Grapes are a sweet and juicy snack, especially if they are grown from your own home vineyard. When growing grapes, however, it is important to keep a close eye not only on the fruit itself, but on the leaves surrounding the little clusters of grapes. Finding discoloration of the leaves, roots or stems could indicate a problem with the entire crop and should be dealt with as soon as possible.
Rusty brown spots on grape leaves could be an indication of several problems. One common problem is referred to as bird's eye rot and presents as small holes in the leaves. These holes have a grayish center with brown and black discoloration around them. The area around the holes is raised and wrinkled, with a brittle texture and the edges of the leaves are similarly colored and dried out. The grapes themselves begin to rot as well, with a small reddish spot that is sunken in and surrounded by brown discoloration. The second common type of brown spots on grape leaves is botrytis, which is characterized by large, reddish-brown patches. This may be accompanied by molding on the grapes themselves, which looks like a heavy gray fuzz surrounding each grape. The grapes may be extremely soft and watery.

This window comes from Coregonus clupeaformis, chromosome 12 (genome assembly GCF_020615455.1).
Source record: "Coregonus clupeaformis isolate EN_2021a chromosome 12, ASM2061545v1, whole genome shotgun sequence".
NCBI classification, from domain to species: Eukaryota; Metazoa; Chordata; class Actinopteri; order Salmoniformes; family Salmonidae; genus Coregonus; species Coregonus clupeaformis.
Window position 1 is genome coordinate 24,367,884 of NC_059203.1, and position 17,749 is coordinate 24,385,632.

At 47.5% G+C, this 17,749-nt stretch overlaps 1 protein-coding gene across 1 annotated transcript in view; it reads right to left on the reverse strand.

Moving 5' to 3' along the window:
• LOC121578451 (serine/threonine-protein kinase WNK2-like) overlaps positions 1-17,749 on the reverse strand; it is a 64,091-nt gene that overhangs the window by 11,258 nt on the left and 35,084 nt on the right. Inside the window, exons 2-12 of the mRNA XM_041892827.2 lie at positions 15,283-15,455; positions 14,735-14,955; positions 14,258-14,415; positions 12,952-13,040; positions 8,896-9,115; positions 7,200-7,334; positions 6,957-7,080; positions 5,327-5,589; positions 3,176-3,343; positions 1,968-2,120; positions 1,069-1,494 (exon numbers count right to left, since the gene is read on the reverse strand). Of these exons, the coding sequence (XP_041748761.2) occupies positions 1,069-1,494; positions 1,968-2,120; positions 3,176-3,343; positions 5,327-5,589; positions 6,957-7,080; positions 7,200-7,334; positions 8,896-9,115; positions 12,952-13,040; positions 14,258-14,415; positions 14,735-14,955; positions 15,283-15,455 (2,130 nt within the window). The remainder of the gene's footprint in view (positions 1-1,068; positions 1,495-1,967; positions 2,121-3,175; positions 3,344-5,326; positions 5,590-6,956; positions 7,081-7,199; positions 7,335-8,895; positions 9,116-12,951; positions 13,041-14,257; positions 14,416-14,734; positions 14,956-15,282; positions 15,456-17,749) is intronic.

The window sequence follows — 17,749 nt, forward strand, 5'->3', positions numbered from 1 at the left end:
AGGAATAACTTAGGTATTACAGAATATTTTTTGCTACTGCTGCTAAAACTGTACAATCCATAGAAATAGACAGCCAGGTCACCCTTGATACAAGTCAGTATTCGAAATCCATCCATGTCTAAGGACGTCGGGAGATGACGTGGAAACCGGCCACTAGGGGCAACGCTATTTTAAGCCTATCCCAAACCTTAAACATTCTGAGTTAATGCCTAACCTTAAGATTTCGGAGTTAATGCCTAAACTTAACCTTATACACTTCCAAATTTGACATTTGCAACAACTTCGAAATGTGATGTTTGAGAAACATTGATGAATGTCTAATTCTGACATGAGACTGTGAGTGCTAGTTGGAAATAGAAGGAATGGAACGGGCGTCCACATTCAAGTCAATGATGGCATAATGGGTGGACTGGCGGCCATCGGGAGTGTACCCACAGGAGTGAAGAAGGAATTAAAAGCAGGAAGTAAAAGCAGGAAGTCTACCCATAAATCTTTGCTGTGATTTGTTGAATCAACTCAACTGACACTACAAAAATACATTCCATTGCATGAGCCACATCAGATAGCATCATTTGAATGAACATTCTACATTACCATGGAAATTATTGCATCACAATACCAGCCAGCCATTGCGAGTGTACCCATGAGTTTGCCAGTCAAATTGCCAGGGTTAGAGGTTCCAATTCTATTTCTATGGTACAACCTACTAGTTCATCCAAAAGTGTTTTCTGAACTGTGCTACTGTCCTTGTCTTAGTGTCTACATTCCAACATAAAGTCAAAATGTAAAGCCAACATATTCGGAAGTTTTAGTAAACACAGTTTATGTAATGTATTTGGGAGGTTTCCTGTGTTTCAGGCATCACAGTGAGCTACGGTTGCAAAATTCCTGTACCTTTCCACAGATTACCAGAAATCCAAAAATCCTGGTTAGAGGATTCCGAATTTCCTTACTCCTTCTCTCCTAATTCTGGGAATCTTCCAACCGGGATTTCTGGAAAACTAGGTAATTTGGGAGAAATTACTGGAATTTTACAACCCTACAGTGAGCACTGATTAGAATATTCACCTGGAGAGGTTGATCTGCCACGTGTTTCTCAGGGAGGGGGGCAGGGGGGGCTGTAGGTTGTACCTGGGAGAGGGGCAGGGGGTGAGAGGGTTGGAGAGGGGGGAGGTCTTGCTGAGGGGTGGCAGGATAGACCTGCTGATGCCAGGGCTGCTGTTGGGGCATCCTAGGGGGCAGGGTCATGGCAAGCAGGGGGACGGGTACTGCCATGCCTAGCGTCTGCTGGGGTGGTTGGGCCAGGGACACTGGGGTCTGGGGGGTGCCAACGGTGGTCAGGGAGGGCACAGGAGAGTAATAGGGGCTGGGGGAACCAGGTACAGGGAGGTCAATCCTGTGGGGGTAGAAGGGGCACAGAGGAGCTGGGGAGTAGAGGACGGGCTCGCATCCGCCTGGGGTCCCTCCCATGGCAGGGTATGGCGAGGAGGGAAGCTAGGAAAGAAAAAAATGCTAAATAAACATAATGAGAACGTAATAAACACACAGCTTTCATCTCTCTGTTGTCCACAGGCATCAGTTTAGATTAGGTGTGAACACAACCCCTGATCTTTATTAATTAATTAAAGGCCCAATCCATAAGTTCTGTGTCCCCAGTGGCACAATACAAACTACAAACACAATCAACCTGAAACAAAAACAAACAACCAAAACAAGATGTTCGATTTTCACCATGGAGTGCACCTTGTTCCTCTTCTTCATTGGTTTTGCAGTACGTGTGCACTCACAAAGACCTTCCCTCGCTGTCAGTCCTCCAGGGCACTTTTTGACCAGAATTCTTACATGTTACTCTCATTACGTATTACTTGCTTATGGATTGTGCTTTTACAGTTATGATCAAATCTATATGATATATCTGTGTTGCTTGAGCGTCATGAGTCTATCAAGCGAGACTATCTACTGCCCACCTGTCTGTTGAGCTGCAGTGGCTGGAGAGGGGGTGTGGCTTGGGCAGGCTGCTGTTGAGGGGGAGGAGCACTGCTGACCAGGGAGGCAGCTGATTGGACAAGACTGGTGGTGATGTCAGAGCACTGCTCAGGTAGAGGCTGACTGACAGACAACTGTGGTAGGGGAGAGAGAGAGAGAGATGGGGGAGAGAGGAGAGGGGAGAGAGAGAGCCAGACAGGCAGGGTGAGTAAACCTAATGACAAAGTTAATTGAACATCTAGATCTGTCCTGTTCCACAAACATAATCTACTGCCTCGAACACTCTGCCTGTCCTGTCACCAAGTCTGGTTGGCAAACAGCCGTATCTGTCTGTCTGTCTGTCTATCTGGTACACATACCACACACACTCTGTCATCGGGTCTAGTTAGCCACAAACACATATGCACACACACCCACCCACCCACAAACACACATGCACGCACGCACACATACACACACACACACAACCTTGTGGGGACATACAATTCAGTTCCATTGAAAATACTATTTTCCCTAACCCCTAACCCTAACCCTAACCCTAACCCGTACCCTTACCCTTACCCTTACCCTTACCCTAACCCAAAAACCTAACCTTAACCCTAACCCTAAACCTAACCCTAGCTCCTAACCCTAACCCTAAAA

Diagnosing the Problem
It is easy to tell which one of the two problems your grape leaves have because botrytis presents with big patches, while bird's eye rot has small holes. Examine your leaves to see which of the two problems your brown spots look more like to make the official diagnosis. Once you know the problem, you will be able to take the proper steps to eliminate the disease and save your crop.
Common Times to Occur
When the weather is especially wet and rainy, it is much more likely that your crop will be affected by mold or rotting, especially with bird's eye rot. This is because the water accumulates on and around the plant, causing disease and bacteria to flourish. If you are experiencing a very rainy year, you should take extra measures to examine your plants. Keep them properly watered, but not overly wet. You might want to refrain from watering them altogether if there is rain falling frequently on your vineyard.
Ridding Plants of Disease
The best plan of attack is to remove the infected plants from your crop and keep the area as clean and free of bacteria as possible. When you see the first signs of brown spots on your leaves, immediately remove those leaves and check the surrounding grapes as well. If any of the plants contain fuzz, mold or circular rotten spots, remove that particular plant so you can keep the disease from spreading. Keep your vineyard clean and neat year round to prevent disease from cropping up in the first place and spray with liquid lime sulfur in the early spring when the first buds appear.